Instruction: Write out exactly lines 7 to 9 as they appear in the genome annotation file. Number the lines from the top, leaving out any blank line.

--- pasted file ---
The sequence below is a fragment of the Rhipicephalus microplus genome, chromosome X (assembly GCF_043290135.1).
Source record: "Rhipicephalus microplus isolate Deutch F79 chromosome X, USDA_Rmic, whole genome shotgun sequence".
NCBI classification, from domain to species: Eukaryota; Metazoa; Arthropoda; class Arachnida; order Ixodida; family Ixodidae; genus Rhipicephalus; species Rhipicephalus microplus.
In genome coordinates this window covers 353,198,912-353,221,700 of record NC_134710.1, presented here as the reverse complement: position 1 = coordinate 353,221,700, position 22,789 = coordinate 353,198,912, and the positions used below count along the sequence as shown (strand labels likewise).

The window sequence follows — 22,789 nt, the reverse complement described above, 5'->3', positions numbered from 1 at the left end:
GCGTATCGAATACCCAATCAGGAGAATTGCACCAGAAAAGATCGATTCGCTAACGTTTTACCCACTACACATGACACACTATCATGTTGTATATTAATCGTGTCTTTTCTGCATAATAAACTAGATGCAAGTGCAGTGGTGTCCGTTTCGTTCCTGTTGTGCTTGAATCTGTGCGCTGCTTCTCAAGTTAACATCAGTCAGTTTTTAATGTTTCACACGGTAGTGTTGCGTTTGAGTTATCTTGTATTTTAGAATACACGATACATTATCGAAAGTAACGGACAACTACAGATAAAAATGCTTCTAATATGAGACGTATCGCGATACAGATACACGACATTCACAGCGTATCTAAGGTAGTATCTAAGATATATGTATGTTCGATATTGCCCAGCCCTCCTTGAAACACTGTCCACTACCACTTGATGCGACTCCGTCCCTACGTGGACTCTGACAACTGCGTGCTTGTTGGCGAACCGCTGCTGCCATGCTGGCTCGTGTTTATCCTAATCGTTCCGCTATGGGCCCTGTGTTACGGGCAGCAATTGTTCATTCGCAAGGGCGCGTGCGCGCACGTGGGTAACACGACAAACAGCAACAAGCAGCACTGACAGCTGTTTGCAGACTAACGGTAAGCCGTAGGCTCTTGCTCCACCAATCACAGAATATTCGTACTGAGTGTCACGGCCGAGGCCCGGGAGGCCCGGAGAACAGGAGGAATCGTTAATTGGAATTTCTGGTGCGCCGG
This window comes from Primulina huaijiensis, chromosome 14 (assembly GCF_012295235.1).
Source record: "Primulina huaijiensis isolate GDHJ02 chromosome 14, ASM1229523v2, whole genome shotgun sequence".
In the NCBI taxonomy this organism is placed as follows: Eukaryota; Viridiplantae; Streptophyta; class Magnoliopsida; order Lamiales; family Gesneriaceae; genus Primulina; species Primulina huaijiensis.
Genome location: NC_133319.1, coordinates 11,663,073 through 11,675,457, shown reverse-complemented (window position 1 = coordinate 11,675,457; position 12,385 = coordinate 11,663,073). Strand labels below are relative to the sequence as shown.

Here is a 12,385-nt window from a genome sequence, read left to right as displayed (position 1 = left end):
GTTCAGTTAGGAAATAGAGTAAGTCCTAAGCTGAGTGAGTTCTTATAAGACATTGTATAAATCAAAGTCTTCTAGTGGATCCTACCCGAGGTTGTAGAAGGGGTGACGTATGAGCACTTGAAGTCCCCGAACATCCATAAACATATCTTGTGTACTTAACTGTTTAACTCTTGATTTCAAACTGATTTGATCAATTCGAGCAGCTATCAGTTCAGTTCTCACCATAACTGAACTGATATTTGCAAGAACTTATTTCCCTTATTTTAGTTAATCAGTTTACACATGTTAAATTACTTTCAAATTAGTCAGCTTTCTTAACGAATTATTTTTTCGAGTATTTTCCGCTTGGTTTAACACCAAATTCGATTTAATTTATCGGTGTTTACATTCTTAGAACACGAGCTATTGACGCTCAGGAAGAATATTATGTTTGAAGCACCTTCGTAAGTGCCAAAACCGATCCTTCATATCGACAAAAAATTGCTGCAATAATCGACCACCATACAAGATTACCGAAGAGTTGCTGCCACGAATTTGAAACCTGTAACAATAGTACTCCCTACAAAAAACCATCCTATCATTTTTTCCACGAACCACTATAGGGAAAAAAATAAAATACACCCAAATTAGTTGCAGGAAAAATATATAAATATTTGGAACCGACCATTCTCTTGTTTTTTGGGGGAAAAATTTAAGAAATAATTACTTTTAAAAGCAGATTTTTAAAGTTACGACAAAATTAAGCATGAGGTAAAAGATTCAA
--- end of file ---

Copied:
This window comes from Primulina huaijiensis, chromosome 14 (assembly GCF_012295235.1).
Source record: "Primulina huaijiensis isolate GDHJ02 chromosome 14, ASM1229523v2, whole genome shotgun sequence".
In the NCBI taxonomy this organism is placed as follows: Eukaryota; Viridiplantae; Streptophyta; class Magnoliopsida; order Lamiales; family Gesneriaceae; genus Primulina; species Primulina huaijiensis.